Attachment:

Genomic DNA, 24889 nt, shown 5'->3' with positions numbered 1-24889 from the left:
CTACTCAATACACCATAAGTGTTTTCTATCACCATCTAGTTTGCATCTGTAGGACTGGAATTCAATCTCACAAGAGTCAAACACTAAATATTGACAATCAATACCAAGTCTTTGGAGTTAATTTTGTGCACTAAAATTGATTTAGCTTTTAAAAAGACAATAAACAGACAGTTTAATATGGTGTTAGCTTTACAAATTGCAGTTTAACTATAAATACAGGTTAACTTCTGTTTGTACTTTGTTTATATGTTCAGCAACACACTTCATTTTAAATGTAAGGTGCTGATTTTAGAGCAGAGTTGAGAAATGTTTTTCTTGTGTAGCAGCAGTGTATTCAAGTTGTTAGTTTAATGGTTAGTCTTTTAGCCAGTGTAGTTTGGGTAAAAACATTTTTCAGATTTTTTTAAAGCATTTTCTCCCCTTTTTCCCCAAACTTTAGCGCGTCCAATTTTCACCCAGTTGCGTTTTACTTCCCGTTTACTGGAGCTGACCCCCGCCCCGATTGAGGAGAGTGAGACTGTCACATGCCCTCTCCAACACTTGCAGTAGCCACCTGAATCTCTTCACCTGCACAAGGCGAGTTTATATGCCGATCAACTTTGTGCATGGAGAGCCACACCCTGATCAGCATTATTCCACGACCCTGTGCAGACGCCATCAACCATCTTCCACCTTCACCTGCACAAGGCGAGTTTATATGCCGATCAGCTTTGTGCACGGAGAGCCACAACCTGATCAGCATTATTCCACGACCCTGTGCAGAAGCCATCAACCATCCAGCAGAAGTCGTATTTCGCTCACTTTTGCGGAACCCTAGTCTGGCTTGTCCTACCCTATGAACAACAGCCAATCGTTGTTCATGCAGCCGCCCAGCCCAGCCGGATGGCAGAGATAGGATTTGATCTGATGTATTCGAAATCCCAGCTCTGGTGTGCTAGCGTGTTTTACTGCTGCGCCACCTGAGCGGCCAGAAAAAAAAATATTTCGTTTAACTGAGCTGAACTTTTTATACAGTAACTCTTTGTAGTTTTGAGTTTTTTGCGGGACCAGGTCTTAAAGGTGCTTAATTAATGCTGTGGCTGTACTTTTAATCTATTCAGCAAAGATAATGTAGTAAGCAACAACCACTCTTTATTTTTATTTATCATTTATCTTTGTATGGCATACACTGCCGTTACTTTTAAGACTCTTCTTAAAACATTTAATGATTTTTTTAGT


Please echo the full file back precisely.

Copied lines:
Genomic DNA, 24889 nt, shown 5'->3' with positions numbered 1-24889 from the left:
CTACTCAATACACCATAAGTGTTTTCTATCACCATCTAGTTTGCATCTGTAGGACTGGAATTCAATCTCACAAGAGTCAAACACTAAATATTGACAATCAATACCAAGTCTTTGGAGTTAATTTTGTGCACTAAAATTGATTTAGCTTTTAAAAAGACAATAAACAGACAGTTTAATATGGTGTTAGCTTTACAAATTGCAGTTTAACTATAAATACAGGTTAACTTCTGTTTGTACTTTGTTTATATGTTCAGCAACACACTTCATTTTAAATGTAAGGTGCTGATTTTAGAGCAGAGTTGAGAAATGTTTTTCTTGTGTAGCAGCAGTGTATTCAAGTTGTTAGTTTAATGGTTAGTCTTTTAGCCAGTGTAGTTTGGGTAAAAACATTTTTCAGATTTTTTTAAAGCATTTTCTCCCCTTTTTCCCCAAACTTTAGCGCGTCCAATTTTCACCCAGTTGCGTTTTACTTCCCGTTTACTGGAGCTGACCCCCGCCCCGATTGAGGAGAGTGAGACTGTCACATGCCCTCTCCAACACTTGCAGTAGCCACCTGAATCTCTTCACCTGCACAAGGCGAGTTTATATGCCGATCAACTTTGTGCATGGAGAGCCACACCCTGATCAGCATTATTCCACGACCCTGTGCAGACGCCATCAACCATCTTCCACCTTCACCTGCACAAGGCGAGTTTATATGCCGATCAGCTTTGTGCACGGAGAGCCACAACCTGATCAGCATTATTCCACGACCCTGTGCAGAAGCCATCAACCATCCAGCAGAAGTCGTATTTCGCTCACTTTTGCGGAACCCTAGTCTGGCTTGTCCTACCCTATGAACAACAGCCAATCGTTGTTCATGCAGCCGCCCAGCCCAGCCGGATGGCAGAGATAGGATTTGATCTGATGTATTCGAAATCCCAGCTCTGGTGTGCTAGCGTGTTTTACTGCTGCGCCACCTGAGCGGCCAGAAAAAAAAATATTTCGTTTAACTGAGCTGAACTTTTTATACAGTAACTCTTTGTAGTTTTGAGTTTTTTGCGGGACCAGGTCTTAAAGGTGCTTAATTAATGCTGTGGCTGTACTTTTAATCTATTCAGCAAAGATAATGTAGTAAGCAACAACCACTCTTTATTTTTATTTATCATTTATCTTTGTATGGCATACACTGCCGTTACTTTTAAGACTCTTCTTAAAACATTTAATGATTTTTTTAGT